When I woke up…okay, I was already awake, unable to sleep for long…When 9 a.m. ET came around, I called. I explained to my agent what I discovered, and think I actually could hear the blood draining from her face. “Call your editor.”

That’s exactly what I did. Surprisingly, she was very calm about it. “Have you read the whole book?” “Not yet.” “Well, maybe it turns out that things are different.” “Maybe, but I doubt it.” “Read the book, then send me a short synopsis, and where the similarities are between the two.”

I spend the rest of the day (that would be two weeks ago last Monday), reading and doing a cross story analysis. And I came up with one very definitive truth – I could not write the book I’d been writing.

Similarity included: the triggering event, the fact that this event happened around 20 years in the past, the villain, deaths of old friends, and, of course, the location. I’m just being general here. Trust me, the core elements of the stories were very similar.

Granted, the way I was telling the story, and the way the other author told their story were different, but it didn’t hid the fact that there was too much the same.

I sent my notes off to my editor, and then realized I had a choice to make. I could just sit around and feel miserable, or I could be proactive and keep myself moving forward.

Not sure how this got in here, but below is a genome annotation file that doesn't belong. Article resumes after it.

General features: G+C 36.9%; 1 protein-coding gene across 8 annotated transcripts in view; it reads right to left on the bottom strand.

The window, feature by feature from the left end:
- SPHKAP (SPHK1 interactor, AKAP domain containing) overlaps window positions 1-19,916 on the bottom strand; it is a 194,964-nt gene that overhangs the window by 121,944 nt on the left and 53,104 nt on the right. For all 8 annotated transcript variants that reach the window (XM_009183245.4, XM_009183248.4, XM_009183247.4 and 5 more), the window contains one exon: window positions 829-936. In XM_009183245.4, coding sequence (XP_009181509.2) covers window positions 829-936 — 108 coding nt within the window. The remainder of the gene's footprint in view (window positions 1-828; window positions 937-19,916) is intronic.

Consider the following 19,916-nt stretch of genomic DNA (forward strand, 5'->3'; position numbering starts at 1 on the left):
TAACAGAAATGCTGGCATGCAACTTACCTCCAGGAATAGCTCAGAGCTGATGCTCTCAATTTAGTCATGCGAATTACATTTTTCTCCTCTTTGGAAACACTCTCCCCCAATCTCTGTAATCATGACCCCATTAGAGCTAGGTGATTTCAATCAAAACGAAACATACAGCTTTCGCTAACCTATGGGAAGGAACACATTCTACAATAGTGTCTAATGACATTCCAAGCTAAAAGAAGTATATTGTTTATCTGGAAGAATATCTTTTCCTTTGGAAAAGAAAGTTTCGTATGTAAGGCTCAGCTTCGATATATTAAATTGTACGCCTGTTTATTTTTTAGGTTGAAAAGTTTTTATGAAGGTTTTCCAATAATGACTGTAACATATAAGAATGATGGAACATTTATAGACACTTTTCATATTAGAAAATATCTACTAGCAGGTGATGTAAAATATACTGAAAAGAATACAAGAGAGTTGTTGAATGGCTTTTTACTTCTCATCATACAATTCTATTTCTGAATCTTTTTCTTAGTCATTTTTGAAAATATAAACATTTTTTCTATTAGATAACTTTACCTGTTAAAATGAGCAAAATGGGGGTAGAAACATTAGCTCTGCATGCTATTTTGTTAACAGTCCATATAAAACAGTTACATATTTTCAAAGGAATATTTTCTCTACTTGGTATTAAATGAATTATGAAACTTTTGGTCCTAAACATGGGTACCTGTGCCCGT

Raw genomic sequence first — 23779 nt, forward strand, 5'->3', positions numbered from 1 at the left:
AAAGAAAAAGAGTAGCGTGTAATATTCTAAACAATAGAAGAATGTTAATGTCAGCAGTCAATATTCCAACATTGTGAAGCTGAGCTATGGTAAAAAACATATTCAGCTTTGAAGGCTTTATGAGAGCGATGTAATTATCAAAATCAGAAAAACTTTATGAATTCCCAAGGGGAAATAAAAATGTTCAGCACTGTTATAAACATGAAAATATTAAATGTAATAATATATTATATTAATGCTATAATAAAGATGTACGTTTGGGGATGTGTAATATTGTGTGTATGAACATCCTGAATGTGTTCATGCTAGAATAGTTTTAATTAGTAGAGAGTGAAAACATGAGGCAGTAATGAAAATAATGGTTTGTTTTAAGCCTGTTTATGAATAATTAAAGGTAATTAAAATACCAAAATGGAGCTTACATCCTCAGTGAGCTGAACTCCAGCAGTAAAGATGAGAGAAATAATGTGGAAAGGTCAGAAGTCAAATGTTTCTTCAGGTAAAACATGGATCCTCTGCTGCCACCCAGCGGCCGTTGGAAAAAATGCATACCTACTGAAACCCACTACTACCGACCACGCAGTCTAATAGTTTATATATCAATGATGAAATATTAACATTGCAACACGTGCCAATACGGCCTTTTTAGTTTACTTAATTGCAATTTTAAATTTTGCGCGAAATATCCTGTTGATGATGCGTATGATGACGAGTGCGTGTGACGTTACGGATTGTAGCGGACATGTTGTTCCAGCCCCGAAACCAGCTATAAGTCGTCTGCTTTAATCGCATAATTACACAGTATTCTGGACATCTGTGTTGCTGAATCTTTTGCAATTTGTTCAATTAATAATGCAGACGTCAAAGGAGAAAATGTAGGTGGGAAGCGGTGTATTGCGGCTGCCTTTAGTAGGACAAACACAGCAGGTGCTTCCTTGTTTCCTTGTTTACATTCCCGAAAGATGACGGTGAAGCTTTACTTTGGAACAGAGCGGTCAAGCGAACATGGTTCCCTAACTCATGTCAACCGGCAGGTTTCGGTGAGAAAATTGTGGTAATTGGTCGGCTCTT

Those who know me know that being miserable is not a trait I know how to do well. I’m not of the “why-me?” variety, I’m of the “what-do-I-need-to-do-to-keep-moving-forward?” variety.

So in that vein, I took the finding of this book to be a fortuitous discovery. My God, how horrible would it have been if I hadn’t found it? The author had already agreed to read my book when it was done. Can you imagine if I had finished it and sent it off to them? (Rob suggested that if the author were to give me a blurb it may have been, “It’s was a great book…when I wrote it!” Hilarious, in a tragedy averted kind of way. But I have a feeling this author is too kind to ever write something like that. But they might have pointed out the similarities to me, and boy would that have been embarrassing!)

The next day (Tuesday), I returned to my favorite coffee shop determined to come up with an alternate plot that could save some of the elements from the original story. You might be wondering why I didn’t just suggest I do one of the other ideas I had proposed…well, my publisher really liked many aspects of the story they’d chosen, as did I, so I wanted to preserve what I could. Especially, for personal reasons, the location.

With the help of good friend and author Bill Cameron via iChat, I was able to brainstorm a new story. And guess what? It was even BETTER than the old one. Tons better. I wrote up a new synopsis and sent it off.

By Wednesday morning, I hadn’t heard back for my publisher. So, again, I had a choice. Sit around and wait, loosing time, or dive in and write like the new proposal was approved. The only downside there would be if it wasn’t approved I’d have to toss everything out, but if it was I’d be ahead of the game.

I’m not a sitter.